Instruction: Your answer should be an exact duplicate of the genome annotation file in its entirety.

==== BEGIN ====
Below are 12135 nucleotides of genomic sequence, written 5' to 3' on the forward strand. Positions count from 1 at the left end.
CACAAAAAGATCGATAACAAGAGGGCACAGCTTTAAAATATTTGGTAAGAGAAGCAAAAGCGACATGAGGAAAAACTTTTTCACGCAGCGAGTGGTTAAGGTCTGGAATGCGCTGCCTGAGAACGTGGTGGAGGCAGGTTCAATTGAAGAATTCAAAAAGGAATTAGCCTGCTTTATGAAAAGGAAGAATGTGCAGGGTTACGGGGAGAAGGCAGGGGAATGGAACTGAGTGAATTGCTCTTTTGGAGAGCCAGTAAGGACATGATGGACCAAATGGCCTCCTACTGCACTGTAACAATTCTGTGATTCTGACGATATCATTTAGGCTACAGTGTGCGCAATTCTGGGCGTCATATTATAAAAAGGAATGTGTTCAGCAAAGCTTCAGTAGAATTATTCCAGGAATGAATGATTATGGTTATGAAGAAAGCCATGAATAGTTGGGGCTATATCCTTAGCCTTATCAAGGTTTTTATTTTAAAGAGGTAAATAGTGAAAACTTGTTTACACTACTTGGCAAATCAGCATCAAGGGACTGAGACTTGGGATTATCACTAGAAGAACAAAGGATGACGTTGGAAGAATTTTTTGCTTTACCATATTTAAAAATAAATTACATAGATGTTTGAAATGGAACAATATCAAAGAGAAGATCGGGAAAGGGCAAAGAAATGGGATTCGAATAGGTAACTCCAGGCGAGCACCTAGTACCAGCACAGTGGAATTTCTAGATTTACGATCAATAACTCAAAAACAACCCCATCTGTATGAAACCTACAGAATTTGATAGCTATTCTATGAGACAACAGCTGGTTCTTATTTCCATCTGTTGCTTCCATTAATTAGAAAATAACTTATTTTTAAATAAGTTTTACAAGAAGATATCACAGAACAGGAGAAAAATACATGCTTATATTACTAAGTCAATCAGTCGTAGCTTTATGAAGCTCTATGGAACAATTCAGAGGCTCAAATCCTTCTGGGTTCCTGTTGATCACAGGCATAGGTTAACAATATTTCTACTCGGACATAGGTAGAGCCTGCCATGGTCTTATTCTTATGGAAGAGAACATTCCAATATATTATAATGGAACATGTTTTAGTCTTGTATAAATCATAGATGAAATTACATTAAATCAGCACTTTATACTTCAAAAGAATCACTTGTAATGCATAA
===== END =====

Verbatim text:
Below are 12135 nucleotides of genomic sequence, written 5' to 3' on the forward strand. Positions count from 1 at the left end.
CACAAAAAGATCGATAACAAGAGGGCACAGCTTTAAAATATTTGGTAAGAGAAGCAAAAGCGACATGAGGAAAAACTTTTTCACGCAGCGAGTGGTTAAGGTCTGGAATGCGCTGCCTGAGAACGTGGTGGAGGCAGGTTCAATTGAAGAATTCAAAAAGGAATTAGCCTGCTTTATGAAAAGGAAGAATGTGCAGGGTTACGGGGAGAAGGCAGGGGAATGGAACTGAGTGAATTGCTCTTTTGGAGAGCCAGTAAGGACATGATGGACCAAATGGCCTCCTACTGCACTGTAACAATTCTGTGATTCTGACGATATCATTTAGGCTACAGTGTGCGCAATTCTGGGCGTCATATTATAAAAAGGAATGTGTTCAGCAAAGCTTCAGTAGAATTATTCCAGGAATGAATGATTATGGTTATGAAGAAAGCCATGAATAGTTGGGGCTATATCCTTAGCCTTATCAAGGTTTTTATTTTAAAGAGGTAAATAGTGAAAACTTGTTTACACTACTTGGCAAATCAGCATCAAGGGACTGAGACTTGGGATTATCACTAGAAGAACAAAGGATGACGTTGGAAGAATTTTTTGCTTTACCATATTTAAAAATAAATTACATAGATGTTTGAAATGGAACAATATCAAAGAGAAGATCGGGAAAGGGCAAAGAAATGGGATTCGAATAGGTAACTCCAGGCGAGCACCTAGTACCAGCACAGTGGAATTTCTAGATTTACGATCAATAACTCAAAAACAACCCCATCTGTATGAAACCTACAGAATTTGATAGCTATTCTATGAGACAACAGCTGGTTCTTATTTCCATCTGTTGCTTCCATTAATTAGAAAATAACTTATTTTTAAATAAGTTTTACAAGAAGATATCACAGAACAGGAGAAAAATACATGCTTATATTACTAAGTCAATCAGTCGTAGCTTTATGAAGCTCTATGGAACAATTCAGAGGCTCAAATCCTTCTGGGTTCCTGTTGATCACAGGCATAGGTTAACAATATTTCTACTCGGACATAGGTAGAGCCTGCCATGGTCTTATTCTTATGGAAGAGAACATTCCAATATATTATAATGGAACATGTTTTAGTCTTGTATAAATCATAGATGAAATTACATTAAATCAGCACTTTATACTTCAAAAGAATCACTTGTAATGCATAA